Bills of Rights Defense Committee
Building Bridges with Arab and Muslim Community Members
[BORDC thanks Hasan Mansori of the Council on American-Islamic Relations (CAIR) and Samina Faheem of American Muslim Voice for their help, suggestions, and review.]
Since September 11, 2001, people of Arab and Muslim descent living in the United States have suffered greatly from roundups and questioning, detentions, deportations, the Special Registration program called NSEERS (National Security Entry-Exit Registration System), and SEVIS (Student Exchange Visitor Information System) as well as a general backlash.
Community groups who are concerned about threats to the liberties and well-being of targeted groups such as Arab and Muslim citizens and noncitizens within their community can help end the targeting by building bridges to increase social interaction and replace mutual mistrust with mutual understanding and friendship.
The first important step is to meet. In establishing contact, keep in mind that many Arab and Muslim people are justifiably fearful, so ideally it is best to establish contact via existing relationships, for example, if someone in your group already has Arab or Muslim friends, neighbors, workmates, or classmates. In the absence of such a relationship, try this:
If there is a mosque nearby, contact the mosque by telephone. Friday is the sacred day for Muslims, so 11 a.m., before Friday Prayer, is usually a good time to reach someone at the mosque. Explain that people in the community have formed a group and what its purpose is, and convey a message of understanding, feelings of concern for those who worship in the mosque who may be suffereing, and an interest in meeting. Ask for suggestions of the best way to get together. For example, does the mosque have a community center, and if so, are there any public events planned that you or other members might attend? Would anyone from the mosque like to attend your group's meetings?
Trust is a big issue among people who have reason to fear visits from the FBI or INS, so you may sense reticence or skepticism about your identity. To help instill trust, consider writing a letter to the person at the mosque and listing the names of your members with their signatures. Be persistent, friendly, and patient.
Once you have overcome the first hurdles of establishing contact and gaining trust, here are some suggestions:
- Visit Muslim and Arab neighbors and co-workers at their homes. Make them feel welcome in your neighborhood.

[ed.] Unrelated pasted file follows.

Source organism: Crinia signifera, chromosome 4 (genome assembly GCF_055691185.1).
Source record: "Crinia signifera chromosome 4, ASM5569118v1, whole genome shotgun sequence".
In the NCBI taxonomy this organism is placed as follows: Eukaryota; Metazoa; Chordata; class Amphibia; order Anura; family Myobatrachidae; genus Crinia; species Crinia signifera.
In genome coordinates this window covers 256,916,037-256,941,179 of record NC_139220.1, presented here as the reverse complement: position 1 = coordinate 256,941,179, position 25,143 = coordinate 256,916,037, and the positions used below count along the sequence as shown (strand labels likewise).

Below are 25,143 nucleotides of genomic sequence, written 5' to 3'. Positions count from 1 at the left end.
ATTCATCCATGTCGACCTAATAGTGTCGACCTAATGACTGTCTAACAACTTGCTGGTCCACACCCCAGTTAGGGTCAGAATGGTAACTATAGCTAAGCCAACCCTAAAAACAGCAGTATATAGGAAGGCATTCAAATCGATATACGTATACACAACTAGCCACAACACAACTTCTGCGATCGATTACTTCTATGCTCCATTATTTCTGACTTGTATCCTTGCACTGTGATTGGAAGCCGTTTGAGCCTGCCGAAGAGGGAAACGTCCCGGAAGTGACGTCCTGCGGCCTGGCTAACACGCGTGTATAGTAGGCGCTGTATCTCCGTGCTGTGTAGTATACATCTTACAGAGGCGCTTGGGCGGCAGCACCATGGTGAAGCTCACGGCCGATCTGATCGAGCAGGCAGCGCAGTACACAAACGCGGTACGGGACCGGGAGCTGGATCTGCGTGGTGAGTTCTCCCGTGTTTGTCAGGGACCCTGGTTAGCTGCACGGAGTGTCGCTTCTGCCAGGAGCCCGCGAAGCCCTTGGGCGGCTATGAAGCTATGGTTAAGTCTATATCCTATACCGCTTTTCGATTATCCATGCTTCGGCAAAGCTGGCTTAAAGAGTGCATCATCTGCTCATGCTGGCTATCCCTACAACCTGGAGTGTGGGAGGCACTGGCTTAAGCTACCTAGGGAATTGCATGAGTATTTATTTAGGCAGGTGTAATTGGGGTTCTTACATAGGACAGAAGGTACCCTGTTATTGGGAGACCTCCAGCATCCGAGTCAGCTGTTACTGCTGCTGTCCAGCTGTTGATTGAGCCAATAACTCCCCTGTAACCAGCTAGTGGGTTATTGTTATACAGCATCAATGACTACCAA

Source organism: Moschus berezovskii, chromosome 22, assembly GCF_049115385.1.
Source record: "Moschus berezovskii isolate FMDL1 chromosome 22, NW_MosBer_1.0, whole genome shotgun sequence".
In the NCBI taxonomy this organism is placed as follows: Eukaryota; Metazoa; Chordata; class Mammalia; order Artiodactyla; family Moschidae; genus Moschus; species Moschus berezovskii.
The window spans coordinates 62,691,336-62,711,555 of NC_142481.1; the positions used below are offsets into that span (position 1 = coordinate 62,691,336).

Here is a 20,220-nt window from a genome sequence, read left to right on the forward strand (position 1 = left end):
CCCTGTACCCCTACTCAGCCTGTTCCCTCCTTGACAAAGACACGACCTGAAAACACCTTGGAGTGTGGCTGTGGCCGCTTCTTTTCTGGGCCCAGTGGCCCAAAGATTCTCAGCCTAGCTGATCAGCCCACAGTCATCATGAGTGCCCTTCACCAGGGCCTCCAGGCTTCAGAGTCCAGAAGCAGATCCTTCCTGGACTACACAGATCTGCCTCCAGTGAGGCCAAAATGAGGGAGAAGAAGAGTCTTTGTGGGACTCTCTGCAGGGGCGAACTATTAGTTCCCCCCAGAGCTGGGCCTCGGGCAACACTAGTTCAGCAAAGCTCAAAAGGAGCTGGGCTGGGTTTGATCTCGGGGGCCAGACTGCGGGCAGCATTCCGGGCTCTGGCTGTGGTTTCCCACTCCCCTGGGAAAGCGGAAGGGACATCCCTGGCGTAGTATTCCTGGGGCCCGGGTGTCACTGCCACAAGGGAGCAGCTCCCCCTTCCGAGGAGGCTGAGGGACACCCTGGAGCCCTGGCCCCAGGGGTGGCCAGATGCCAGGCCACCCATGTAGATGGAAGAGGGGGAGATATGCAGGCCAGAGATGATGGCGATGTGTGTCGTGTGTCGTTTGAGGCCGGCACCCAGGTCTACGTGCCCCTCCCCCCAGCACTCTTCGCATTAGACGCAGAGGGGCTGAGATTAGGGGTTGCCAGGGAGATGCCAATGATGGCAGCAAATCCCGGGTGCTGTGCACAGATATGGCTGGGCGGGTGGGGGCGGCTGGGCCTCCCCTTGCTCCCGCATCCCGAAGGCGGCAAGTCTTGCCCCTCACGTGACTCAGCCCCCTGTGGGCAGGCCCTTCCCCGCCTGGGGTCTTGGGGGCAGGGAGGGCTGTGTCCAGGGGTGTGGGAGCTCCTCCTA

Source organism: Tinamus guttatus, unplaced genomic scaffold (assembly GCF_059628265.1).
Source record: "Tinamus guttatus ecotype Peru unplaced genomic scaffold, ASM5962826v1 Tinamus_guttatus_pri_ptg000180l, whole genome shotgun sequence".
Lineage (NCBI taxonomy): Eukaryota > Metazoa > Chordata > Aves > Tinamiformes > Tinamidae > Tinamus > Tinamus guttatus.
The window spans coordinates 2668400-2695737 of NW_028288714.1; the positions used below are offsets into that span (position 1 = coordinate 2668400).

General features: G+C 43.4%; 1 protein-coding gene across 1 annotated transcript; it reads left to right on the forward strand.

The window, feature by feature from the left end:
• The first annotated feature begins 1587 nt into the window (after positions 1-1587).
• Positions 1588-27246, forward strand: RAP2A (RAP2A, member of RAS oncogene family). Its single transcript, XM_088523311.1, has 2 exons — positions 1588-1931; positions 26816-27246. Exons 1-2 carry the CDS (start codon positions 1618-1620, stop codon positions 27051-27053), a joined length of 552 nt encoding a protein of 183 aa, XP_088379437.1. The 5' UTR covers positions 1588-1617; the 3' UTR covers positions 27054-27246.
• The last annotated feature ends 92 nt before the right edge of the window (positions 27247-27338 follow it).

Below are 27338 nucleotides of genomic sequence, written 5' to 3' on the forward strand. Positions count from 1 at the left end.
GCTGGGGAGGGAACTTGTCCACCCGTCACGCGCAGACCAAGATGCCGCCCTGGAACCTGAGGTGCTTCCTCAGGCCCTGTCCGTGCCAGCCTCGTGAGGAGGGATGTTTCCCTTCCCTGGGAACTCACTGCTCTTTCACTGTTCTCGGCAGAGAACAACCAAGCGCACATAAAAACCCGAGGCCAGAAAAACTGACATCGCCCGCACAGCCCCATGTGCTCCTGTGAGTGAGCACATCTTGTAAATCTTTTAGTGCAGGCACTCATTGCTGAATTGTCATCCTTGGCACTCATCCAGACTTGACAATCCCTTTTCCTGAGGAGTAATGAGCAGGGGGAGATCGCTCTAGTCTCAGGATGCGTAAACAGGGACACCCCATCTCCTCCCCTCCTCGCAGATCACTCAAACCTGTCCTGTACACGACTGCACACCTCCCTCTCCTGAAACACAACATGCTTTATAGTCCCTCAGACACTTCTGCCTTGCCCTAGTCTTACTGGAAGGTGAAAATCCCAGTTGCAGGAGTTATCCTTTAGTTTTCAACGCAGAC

- When your children have questions about Muslims or Islam, ask your Muslim neighbors and friends for the right answer.
- Cosponsor an interfaith dialogue.
- Establish a more formal bond between a mosque and your own place of worship, and plan social events, inter-community picnics, and sports events to help people in the community get to know each other better.
- Suggest that the public schools institute an international contact or international aid project. For example, children can write letters to children in Iraq and Afghanistan or collect and send supplies and materials to a school that is in need.
- Invite Muslims to sit on local boards and committees.
- Remember Muslim holidays. A good resource is Religious Tolerance.org.
- Provide support for a family who has a member facing deportation. Organize a group to attend the deportation hearing and possibly give testimony.
- Help a family who has a member that has been deported to his home country or another country.
- Muslims and Arabs are very hospitable. Once you get to know them, you will enjoy their friendship. A few simple tips about Muslim culture and dress can help prevent misunderstandings:
- When you go to the mosque, dress modestly in clothing that covers your body. (This directive is for both men and women.)
- Most Muslim women do not shake hands or hug men.
- These are a few suggestions that can help your community counteract the backlash, unfair targeting, and misunderstandings of your Arab and Muslim neighbors. Repeating these actions in communities nationwide will help prevent future targeting of innocent people by the federal government on the basis of racial and ethnic profiling.